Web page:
A Disturbing Presence
A love/Hate story of a stubborn house and family member.
Every time he enters the gate, I feel a different emotion.
Sometimes, it is indifference toward him, like a breeze of air that disturbs the atmosphere of the room. Other times it is an agitation.
Today, he walks in the door and I freeze momentarily and resume my business.
I feel guilty for not acknowledging his presence. Like a ghost, an invisible man who wants to be seen and heard but cannot. He would try to draw me in by calling out my name, teasing me, flattering me but I am obliged to shut him out. Sometimes, I would break and give a slight smirk or a sudden comment when I cannot hold myself back.
Oftentimes, it is a grudge for having him around. A grudge of his presence; the blaring of his phone, and his condescending voice with arrogant coughs that reminds of his existence.
When he is sick and glued to the bed for an entire day, I cannot help feeling sorry for him. He winces in pain and twists his face, sometimes, other times he is completely knocked out. I would feel guilty again for treating a sick man this way, a man as sick in his body as he is in the mind.
I try to inquire about his health, summon the courage but words do not come out. I have to hover over his bed and try to be of assistance to him. When I do, however, it sounds hoarse and cold, like a botheration.
I offer to make him tea. He agrees with an air of conceit. I gladly prepare it for him.
He feels better now, he had moved from his bed to the dining table, where he sips tea and eats bread and yogurt.
He feels so much better now, he is now eating proper meals, the home-cooked meals again.
My feelings of pity change to annoyance once again. As he is no longer huddled in his blanket in his bed again, but up and about. His phone blaring an old song; a high-pitched and poor-quality sounding tune from around the late eighties.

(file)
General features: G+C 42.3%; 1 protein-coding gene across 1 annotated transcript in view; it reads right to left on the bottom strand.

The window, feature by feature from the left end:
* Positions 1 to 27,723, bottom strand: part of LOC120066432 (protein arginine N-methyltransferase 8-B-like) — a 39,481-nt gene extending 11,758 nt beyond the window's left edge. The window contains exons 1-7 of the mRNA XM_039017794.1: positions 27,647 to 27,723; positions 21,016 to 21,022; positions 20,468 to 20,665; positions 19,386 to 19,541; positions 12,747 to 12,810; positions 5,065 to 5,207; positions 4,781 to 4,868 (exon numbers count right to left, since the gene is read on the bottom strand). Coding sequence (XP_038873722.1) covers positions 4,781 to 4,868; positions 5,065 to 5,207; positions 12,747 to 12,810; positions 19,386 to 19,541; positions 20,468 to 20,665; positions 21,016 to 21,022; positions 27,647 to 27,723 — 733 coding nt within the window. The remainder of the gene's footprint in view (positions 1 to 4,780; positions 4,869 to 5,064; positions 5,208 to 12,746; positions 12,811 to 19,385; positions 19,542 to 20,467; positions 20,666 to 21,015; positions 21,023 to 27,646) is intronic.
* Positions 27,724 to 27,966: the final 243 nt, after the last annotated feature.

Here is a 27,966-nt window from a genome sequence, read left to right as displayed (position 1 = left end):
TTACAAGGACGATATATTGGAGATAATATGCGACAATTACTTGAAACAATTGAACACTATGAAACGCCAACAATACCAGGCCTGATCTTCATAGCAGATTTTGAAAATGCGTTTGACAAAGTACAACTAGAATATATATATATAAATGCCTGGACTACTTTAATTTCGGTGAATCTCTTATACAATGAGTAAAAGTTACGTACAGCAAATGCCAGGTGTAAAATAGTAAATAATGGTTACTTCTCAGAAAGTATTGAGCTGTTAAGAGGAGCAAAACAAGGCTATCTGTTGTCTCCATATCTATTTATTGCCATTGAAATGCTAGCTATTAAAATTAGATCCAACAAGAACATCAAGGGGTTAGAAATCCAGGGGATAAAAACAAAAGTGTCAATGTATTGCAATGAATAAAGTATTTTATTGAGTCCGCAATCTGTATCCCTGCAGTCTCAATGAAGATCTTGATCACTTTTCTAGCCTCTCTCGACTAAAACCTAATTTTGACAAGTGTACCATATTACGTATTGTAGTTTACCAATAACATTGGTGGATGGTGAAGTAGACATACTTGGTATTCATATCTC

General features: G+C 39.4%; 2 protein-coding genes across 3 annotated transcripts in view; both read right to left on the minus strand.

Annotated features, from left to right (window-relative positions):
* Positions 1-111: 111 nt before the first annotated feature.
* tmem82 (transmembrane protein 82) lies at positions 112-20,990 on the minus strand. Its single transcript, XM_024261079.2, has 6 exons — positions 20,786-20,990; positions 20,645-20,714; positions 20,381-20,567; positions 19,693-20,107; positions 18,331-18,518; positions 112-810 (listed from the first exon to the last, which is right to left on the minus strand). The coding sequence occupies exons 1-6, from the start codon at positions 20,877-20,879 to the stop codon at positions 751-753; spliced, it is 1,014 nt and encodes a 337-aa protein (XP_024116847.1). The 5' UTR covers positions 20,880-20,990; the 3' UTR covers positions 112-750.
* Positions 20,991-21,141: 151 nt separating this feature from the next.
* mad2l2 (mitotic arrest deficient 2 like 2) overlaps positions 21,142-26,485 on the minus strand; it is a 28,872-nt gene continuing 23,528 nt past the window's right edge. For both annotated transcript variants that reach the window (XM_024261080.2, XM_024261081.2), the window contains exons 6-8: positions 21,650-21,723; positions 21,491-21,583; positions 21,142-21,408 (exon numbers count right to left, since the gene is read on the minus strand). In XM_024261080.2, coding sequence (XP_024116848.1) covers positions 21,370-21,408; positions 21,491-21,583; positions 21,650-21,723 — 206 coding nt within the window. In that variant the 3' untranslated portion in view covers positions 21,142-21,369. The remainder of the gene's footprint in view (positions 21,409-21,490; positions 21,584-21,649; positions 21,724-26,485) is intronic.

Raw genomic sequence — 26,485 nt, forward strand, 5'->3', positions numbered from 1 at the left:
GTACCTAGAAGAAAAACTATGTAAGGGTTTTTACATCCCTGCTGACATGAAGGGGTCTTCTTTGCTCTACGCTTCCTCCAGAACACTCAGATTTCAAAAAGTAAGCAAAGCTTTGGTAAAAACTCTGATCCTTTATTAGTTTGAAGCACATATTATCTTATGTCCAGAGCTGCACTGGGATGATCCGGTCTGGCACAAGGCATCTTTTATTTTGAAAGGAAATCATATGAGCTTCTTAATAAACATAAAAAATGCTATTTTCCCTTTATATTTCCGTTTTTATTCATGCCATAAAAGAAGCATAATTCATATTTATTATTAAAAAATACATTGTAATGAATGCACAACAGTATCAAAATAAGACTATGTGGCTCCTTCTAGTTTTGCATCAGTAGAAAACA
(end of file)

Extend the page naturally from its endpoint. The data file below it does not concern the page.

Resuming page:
He is flattered by the attention he gets, tries to lighten the mood with his ridiculous moves and jokes. He is on our nerves now, his hiatus from sickness is not ending, he does not return to work, rather goes about storming the place with his voice and presence.
He is in the best shape, his body is capable of holding him in, as he chomps down the salted, diamond cuts and the crispy rusks.
The next day, he feasts on the sweetmeat from a street-side baker. I try to taste it but just a nibble of the rancid ghee keeps me nauseated for an hour to come.
His explosive diarrhea stinks up the home again, as I hear him moaning in pain from the bathroom. Neglecting diabetes does not bother anyone like his digestive problems do, sleep it off by dozing for hours on end. But your digestive distress is a bother to us, to our sanity, to our standards of cleanliness.
Your greed reminds me of children who grow up in famine. Your greed for beef makes you seem like an abstinent child from a strict Hindu household.
The indulgence in cheap, bakery sweets will only aggravate your sickness, but we dare not say anything even though your suffering is our suffering.